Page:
Evangelicals, Anglicanism and Authoritarian Abuse

I was raised an evangelical. I became an Anglican (yet, I retain my evangelical identity). This, for one fundamental reason: authority. I realized that evangelicals need one feature in their practice that is often missing: authority.

Evangelicals, undoubtedly, have one authority and that is the Bible. But as with so many realities in Scripture, authority is portrayed incarnationally through embodied, flesh and blood peoples and structures. Just think of the covenantal representatives of the Old and New Testaments; the role of the Father and Mother in the Home; the role temples/tabernacles/the ark of the covenant have in re-presenting the Garden of Eden and pointing us to the Temple in Heaven where God resides and so many other embodied sacramental realities that serve as types of redemption. This is where Anglicanism’s strength shines. Not only is Anglicanism’s authority represented in the 39 Articles, the Book of Homilies, and, possibly more important, the Book of Common Prayer (all serving as interpretive authorities), but through the sacramental authority of Deacons, Priests, and Bishops all attested to in the Early Church (see Ignatius early on) and normative in much of Church history. Here we find an ‘incarnational’ or ‘sacramental’ authority signaled in the Bible that transcends much of evangelicalism’s propositional authorities, however important those are.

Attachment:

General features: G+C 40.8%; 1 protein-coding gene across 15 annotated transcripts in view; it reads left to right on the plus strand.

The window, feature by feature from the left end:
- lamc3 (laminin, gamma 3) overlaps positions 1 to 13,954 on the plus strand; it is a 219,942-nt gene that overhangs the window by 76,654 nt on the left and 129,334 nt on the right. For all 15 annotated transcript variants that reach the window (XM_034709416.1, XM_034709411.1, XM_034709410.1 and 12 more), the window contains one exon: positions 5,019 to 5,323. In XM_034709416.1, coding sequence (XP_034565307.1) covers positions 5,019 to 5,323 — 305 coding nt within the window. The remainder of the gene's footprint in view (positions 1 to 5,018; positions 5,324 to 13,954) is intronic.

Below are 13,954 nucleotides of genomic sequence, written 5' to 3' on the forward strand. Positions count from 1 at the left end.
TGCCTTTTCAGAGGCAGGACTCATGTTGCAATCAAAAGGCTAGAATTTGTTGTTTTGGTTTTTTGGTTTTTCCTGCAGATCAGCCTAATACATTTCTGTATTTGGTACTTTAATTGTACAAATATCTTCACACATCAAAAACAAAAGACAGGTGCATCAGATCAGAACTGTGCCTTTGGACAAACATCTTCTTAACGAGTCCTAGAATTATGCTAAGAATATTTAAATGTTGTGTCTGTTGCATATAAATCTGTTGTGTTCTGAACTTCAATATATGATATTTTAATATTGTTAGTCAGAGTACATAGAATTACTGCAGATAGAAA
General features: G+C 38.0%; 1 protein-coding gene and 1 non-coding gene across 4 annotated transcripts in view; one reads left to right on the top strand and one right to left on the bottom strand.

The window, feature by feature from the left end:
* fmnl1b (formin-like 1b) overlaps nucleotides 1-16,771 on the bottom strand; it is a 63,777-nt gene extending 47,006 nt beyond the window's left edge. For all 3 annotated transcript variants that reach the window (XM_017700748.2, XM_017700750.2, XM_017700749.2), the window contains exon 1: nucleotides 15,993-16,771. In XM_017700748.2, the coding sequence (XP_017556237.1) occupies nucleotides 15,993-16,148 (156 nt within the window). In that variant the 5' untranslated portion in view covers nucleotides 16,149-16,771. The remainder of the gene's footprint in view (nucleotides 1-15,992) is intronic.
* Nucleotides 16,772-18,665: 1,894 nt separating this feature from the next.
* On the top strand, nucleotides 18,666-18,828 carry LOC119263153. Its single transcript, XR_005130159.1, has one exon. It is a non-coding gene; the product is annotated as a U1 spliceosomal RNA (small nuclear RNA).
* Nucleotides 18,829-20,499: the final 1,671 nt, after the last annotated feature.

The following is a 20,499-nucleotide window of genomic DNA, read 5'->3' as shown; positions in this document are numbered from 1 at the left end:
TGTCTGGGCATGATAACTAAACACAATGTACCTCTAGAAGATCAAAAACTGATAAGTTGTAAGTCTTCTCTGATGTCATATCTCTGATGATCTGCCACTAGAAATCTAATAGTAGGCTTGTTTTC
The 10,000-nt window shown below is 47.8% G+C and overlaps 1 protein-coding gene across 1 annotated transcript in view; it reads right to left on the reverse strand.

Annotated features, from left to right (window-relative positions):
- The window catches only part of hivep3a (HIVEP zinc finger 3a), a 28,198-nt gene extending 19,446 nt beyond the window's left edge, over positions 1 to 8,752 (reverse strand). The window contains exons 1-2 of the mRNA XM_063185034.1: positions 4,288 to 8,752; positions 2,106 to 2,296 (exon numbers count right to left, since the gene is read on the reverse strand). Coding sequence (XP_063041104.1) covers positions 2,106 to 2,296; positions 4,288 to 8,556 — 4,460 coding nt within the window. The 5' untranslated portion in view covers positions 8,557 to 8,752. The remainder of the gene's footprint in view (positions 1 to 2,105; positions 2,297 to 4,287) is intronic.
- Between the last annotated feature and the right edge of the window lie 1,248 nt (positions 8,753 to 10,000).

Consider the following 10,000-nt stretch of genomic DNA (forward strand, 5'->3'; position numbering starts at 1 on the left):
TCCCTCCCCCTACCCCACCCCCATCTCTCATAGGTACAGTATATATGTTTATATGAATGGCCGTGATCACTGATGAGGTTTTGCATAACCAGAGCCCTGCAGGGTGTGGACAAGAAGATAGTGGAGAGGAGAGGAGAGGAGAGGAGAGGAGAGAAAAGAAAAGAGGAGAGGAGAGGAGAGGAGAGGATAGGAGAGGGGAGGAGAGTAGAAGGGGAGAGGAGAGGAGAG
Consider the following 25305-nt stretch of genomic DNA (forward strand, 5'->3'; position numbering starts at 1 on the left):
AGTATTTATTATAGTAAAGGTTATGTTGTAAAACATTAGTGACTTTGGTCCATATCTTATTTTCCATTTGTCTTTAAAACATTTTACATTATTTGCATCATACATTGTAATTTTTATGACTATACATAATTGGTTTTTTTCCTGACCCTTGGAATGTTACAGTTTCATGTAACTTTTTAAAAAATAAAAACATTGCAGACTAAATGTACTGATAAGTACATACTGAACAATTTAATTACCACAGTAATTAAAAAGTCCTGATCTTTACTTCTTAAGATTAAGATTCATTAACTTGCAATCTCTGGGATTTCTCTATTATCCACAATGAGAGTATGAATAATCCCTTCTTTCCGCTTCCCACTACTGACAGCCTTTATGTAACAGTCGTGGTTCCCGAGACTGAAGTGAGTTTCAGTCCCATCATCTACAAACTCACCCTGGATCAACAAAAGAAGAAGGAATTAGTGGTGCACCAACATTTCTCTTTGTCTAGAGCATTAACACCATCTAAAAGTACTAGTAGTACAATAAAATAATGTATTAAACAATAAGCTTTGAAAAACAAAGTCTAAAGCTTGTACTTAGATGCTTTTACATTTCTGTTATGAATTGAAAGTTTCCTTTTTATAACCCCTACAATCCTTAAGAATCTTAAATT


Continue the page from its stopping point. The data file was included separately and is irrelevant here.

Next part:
Here’s the problem: authority often assumes the form, or mal-form, of what is often called authoritarianism.

What I realized as an evangelical: We need authority.

What we don’t need—authoritarianism.

What’s the difference?

I am reminded of the important illustration in the Karate Kid, remember that? “Kreese: [about Daniel’s injured leg] Sweep the leg. [Johnny stares at him in shock] Kreese: Do you have a problem with that? Johnny: No, Sensei. Kreese: No mercy.” This small, but powerful, scene illustrates one truth codified in authoritarianism: “absolute power corrupts absolutely.” “Do as I say, not as I do.” These codify for us what we don’t need: a kind of “dominating authoritarianism,” as I call it. An authoritarianism that defies explanation or moral constraint.